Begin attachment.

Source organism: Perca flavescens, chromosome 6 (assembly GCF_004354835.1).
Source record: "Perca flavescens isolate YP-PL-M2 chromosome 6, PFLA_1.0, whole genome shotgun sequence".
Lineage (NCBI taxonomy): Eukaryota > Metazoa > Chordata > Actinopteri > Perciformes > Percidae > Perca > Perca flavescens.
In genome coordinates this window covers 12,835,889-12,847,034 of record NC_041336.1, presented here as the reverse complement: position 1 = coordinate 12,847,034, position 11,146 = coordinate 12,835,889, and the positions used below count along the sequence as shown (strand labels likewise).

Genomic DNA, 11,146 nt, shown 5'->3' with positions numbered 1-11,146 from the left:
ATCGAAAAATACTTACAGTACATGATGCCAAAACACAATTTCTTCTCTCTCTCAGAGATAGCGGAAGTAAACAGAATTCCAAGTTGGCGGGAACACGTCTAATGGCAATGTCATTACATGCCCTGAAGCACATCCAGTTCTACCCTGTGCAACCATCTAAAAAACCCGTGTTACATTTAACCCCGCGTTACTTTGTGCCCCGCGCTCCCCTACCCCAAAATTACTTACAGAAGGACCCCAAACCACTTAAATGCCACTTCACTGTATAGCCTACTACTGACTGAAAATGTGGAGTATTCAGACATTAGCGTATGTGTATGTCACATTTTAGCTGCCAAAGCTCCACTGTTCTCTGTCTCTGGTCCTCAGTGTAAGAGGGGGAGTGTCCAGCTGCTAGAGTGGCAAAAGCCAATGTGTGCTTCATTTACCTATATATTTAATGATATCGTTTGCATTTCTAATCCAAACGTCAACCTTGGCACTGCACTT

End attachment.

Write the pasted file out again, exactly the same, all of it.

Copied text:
Source organism: Perca flavescens, chromosome 6 (assembly GCF_004354835.1).
Source record: "Perca flavescens isolate YP-PL-M2 chromosome 6, PFLA_1.0, whole genome shotgun sequence".
Lineage (NCBI taxonomy): Eukaryota > Metazoa > Chordata > Actinopteri > Perciformes > Percidae > Perca > Perca flavescens.
In genome coordinates this window covers 12,835,889-12,847,034 of record NC_041336.1, presented here as the reverse complement: position 1 = coordinate 12,847,034, position 11,146 = coordinate 12,835,889, and the positions used below count along the sequence as shown (strand labels likewise).

Genomic DNA, 11,146 nt, shown 5'->3' with positions numbered 1-11,146 from the left:
ATCGAAAAATACTTACAGTACATGATGCCAAAACACAATTTCTTCTCTCTCTCAGAGATAGCGGAAGTAAACAGAATTCCAAGTTGGCGGGAACACGTCTAATGGCAATGTCATTACATGCCCTGAAGCACATCCAGTTCTACCCTGTGCAACCATCTAAAAAACCCGTGTTACATTTAACCCCGCGTTACTTTGTGCCCCGCGCTCCCCTACCCCAAAATTACTTACAGAAGGACCCCAAACCACTTAAATGCCACTTCACTGTATAGCCTACTACTGACTGAAAATGTGGAGTATTCAGACATTAGCGTATGTGTATGTCACATTTTAGCTGCCAAAGCTCCACTGTTCTCTGTCTCTGGTCCTCAGTGTAAGAGGGGGAGTGTCCAGCTGCTAGAGTGGCAAAAGCCAATGTGTGCTTCATTTACCTATATATTTAATGATATCGTTTGCATTTCTAATCCAAACGTCAACCTTGGCACTGCACTT